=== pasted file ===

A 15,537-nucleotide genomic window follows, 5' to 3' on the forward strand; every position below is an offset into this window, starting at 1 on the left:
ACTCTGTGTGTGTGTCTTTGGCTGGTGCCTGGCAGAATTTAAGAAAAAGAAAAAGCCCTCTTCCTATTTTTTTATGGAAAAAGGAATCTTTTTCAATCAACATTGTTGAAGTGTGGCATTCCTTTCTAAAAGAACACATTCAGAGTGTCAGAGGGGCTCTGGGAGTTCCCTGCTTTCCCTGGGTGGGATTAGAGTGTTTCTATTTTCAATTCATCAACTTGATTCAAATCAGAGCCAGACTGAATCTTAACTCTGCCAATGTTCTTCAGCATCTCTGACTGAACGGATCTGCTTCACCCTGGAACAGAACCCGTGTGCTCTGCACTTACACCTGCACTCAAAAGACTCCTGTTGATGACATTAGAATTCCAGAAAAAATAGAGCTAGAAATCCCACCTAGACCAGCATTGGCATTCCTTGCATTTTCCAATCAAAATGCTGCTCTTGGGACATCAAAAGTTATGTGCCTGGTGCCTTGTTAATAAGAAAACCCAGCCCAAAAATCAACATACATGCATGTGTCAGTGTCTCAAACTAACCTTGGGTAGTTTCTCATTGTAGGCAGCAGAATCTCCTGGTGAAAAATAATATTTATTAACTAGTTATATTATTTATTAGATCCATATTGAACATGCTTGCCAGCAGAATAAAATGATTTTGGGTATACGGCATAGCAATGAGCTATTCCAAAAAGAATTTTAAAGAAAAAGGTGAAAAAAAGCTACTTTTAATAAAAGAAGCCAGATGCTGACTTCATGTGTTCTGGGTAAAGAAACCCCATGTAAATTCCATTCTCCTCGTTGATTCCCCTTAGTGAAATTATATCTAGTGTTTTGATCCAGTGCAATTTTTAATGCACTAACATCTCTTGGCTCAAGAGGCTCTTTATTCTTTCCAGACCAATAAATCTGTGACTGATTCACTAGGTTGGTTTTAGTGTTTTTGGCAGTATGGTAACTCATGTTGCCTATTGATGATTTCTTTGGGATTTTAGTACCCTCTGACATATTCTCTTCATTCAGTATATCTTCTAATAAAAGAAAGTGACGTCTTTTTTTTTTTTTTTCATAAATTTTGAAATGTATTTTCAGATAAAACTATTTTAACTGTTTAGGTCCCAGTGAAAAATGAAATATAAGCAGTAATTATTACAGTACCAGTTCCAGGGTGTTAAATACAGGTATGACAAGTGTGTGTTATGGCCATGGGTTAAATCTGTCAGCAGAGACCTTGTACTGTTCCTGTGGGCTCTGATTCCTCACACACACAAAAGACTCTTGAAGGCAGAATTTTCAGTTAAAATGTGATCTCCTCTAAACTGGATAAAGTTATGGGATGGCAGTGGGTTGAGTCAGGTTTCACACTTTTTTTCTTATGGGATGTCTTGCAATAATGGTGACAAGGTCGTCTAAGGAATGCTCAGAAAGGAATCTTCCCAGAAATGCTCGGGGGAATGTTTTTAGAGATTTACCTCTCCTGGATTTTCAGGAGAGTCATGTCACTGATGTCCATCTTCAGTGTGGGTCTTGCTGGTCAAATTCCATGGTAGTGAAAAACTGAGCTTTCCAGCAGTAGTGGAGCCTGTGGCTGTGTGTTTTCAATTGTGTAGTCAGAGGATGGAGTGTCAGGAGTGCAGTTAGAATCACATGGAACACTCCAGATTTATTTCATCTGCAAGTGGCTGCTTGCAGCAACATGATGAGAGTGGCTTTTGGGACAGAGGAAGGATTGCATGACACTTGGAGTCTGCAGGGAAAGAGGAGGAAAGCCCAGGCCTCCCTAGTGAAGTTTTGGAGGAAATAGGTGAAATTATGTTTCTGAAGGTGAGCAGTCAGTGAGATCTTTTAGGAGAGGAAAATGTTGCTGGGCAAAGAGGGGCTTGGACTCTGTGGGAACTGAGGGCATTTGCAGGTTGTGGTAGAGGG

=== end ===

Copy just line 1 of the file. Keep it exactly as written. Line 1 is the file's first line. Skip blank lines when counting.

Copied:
A 15,537-nucleotide genomic window follows, 5' to 3' on the forward strand; every position below is an offset into this window, starting at 1 on the left: